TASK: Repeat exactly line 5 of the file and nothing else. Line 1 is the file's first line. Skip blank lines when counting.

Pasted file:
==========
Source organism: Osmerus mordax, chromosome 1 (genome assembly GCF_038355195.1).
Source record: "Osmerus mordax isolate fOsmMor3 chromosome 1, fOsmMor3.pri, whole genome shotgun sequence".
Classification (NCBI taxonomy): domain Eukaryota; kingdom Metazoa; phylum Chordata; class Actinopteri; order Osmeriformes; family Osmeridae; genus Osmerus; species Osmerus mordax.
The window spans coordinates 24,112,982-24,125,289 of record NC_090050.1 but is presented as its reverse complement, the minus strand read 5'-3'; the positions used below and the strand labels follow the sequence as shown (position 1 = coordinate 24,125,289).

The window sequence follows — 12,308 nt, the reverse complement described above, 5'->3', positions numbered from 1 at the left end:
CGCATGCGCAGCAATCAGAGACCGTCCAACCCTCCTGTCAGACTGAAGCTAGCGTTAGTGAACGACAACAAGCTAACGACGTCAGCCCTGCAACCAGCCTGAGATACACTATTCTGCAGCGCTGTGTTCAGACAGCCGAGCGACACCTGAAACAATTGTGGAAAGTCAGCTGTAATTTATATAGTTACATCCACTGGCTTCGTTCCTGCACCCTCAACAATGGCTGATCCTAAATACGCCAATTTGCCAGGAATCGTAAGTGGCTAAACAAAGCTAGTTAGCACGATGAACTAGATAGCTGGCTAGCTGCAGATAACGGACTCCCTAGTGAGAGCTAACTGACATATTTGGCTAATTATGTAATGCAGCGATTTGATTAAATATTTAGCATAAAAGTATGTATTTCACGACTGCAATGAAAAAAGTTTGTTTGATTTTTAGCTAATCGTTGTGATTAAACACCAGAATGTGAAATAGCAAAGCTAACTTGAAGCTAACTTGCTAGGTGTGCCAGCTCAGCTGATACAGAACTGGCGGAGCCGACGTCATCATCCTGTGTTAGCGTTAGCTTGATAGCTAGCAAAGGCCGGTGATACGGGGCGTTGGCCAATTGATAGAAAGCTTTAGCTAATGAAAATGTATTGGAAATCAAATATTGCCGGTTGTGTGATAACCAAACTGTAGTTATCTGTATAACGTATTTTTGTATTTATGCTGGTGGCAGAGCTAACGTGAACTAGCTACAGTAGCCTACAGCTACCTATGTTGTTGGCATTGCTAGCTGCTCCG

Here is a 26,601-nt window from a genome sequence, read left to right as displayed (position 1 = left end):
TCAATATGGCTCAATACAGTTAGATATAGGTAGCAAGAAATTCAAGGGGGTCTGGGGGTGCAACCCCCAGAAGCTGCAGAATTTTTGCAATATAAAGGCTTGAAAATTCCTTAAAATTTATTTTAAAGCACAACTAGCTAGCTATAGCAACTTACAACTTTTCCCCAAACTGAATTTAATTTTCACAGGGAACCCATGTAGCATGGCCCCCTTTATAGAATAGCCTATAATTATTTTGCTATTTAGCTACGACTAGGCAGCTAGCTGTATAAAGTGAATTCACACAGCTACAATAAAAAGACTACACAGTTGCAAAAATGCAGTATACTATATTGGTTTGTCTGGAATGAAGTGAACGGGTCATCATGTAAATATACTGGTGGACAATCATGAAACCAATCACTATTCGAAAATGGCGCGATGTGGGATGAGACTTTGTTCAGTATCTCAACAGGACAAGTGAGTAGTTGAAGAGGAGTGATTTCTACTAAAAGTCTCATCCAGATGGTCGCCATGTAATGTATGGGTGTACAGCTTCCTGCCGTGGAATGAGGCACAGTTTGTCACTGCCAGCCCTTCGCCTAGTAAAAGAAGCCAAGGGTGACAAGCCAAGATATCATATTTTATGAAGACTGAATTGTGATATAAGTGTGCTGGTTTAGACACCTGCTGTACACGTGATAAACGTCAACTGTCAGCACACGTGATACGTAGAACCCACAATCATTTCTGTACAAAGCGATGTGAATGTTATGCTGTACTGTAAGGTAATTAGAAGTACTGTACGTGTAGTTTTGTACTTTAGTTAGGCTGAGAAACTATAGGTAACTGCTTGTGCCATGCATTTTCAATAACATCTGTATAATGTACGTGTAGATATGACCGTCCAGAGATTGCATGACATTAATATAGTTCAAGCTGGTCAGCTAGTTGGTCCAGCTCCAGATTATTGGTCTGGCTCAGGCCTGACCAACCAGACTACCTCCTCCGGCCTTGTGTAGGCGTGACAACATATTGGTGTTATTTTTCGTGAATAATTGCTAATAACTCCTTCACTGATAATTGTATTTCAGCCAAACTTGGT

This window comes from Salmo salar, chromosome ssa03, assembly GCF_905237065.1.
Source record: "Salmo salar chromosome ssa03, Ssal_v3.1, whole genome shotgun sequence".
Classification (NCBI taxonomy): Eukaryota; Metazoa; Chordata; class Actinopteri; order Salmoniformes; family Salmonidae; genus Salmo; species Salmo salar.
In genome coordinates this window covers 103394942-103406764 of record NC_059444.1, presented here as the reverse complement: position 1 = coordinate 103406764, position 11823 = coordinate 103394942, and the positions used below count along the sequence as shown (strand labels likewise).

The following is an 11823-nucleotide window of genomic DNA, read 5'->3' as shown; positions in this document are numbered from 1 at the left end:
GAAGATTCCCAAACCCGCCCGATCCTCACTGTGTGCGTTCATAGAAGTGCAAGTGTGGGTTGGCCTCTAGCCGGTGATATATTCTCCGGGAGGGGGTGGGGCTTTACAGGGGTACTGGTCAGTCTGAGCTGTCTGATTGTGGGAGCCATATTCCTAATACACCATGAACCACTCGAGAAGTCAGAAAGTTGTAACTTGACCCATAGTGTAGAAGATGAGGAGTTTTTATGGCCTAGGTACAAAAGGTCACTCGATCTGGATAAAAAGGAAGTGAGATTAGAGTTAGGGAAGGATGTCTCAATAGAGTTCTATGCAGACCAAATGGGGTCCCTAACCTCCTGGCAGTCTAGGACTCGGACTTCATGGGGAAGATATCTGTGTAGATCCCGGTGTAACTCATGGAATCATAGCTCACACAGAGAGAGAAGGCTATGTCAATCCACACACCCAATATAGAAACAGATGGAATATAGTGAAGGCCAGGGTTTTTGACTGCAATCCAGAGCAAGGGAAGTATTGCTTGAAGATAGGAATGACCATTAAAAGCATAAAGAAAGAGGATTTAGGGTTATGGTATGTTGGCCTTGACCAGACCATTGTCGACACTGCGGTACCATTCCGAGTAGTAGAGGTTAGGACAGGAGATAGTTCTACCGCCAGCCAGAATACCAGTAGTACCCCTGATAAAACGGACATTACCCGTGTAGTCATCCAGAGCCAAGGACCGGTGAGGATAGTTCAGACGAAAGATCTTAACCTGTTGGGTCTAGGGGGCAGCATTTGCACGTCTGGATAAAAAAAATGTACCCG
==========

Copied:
The window sequence follows — 12,308 nt, the reverse complement described above, 5'->3', positions numbered from 1 at the left end: